In the age of Bacon and Spenser and Shakespeare, three great streams, afterwards to be parted, had united to form a broad and exultant flood. The new ideals of the Renaissance, the new sense of the worth of life on earth, the new delight in beauty, had been deepened and enriched by the seriousness of the Reformation; the sense of national power, the pride of country,—suddenly enhanced by the overthrow of the naval might of Papal Spain,—had coalesced with these. For the imagination, the glories of Italy and of ancient Greece and Rome; for the conscience, the words of Hebrew prophets and singers and Christian teachers; for the heart,
  “This royal throne of kings, this sceptred isle,
This other Eden, demi-Paradise,…
This blessed plot, this earth, this realm, this England.”
During one brief period, Englishmen discovered that gravity might be gay and gayety might be serious, while both gayety and gravity were supported by an energy of will which enabled them to do great things; they could be stern without moroseness, and could laugh aloud because such laughter was a part of strength, and of their strenuous acceptance of the world as good.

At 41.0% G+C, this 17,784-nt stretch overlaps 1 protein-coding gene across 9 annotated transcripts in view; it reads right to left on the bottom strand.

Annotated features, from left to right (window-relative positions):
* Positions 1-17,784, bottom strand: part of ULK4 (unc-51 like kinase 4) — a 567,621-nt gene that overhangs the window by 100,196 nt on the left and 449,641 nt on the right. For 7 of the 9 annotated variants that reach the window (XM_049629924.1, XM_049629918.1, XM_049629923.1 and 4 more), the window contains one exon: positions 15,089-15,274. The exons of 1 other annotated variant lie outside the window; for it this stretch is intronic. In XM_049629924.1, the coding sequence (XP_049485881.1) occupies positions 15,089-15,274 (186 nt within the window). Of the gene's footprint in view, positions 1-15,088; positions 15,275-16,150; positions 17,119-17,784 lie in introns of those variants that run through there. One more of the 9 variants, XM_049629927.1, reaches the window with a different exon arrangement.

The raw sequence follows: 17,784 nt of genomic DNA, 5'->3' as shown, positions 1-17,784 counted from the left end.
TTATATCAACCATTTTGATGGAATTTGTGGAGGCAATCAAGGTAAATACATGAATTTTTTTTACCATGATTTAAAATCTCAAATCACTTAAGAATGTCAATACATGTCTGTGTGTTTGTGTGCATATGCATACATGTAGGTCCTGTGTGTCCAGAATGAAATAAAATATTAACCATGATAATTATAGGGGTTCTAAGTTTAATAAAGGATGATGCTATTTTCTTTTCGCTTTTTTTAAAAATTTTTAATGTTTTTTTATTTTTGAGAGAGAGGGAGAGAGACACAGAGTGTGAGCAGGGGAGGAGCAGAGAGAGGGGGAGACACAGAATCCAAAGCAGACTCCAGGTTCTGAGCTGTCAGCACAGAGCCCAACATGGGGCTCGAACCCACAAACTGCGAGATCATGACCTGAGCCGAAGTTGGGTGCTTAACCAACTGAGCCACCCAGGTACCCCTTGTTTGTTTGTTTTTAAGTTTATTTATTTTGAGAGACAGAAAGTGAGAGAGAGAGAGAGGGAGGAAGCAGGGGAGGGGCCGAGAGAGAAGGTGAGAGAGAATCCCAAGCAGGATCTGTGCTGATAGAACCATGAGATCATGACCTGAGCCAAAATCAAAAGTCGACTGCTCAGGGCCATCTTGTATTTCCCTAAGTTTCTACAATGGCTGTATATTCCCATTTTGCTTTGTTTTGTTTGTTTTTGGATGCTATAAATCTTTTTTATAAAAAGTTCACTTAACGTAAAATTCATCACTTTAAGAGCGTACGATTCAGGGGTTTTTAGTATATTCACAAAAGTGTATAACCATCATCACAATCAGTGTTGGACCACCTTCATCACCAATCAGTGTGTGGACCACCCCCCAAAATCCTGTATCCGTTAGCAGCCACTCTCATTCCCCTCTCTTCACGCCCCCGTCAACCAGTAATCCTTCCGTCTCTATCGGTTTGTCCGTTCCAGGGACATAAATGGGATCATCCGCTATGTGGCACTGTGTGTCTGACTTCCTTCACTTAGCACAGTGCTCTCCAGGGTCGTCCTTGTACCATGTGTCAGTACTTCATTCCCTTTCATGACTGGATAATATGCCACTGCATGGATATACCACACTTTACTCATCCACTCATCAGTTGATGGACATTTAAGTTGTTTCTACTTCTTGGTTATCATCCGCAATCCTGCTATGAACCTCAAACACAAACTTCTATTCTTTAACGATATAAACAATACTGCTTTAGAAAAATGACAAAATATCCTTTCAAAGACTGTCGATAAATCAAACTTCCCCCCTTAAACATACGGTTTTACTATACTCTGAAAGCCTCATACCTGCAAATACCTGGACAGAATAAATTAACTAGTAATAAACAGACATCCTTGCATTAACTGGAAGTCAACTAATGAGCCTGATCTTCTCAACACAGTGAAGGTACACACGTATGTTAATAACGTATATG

It was a fortunate moment for a dramatic artist. The epic breadth and the moral purport of the mediæval religious drama had not been lost; but they had submitted to the new and happier forms of Renaissance literature. Italian and classical models had served to make tragedy and comedy shapely, organic, vertebrate. But the pedantry of scholars had not suppressed the instincts of popular pleasure. The spectators of the theatre included both a cultured minority, and the ruder mass that desired strong appeals to pity and terror, and a frank invitation to mirth. The court favored but did not dominate the theatre; the stage remained essentially popular, but it showed how a common pleasure could be ennobled and refined. Shakespeare’s predecessors had prepared the way for him in tragedy, comedy, and chronicle play. He received from Marlowe that majestic instrument of poetic expression, blank verse; it was his triumph to discover in time how to extend the keyboard, and to touch its various stops. The years from 1590 to 1610 were the high midsummer of the English drama, when the fruitage was maturing from its early crudities, and was still untouched by that overripeness which streaked and spotted the later Jacobean and Caroline drama, and gave it the sick-sweet odor of decay. Nor as yet, in the struggle for existence between literary species, had the novel entered into competition with the drama. When it did so, in the eighteenth century, the high tragedy of the age was Richardson’s ‘Pamela,’ the most genial comedy was Fielding’s ‘Tom Jones.’  4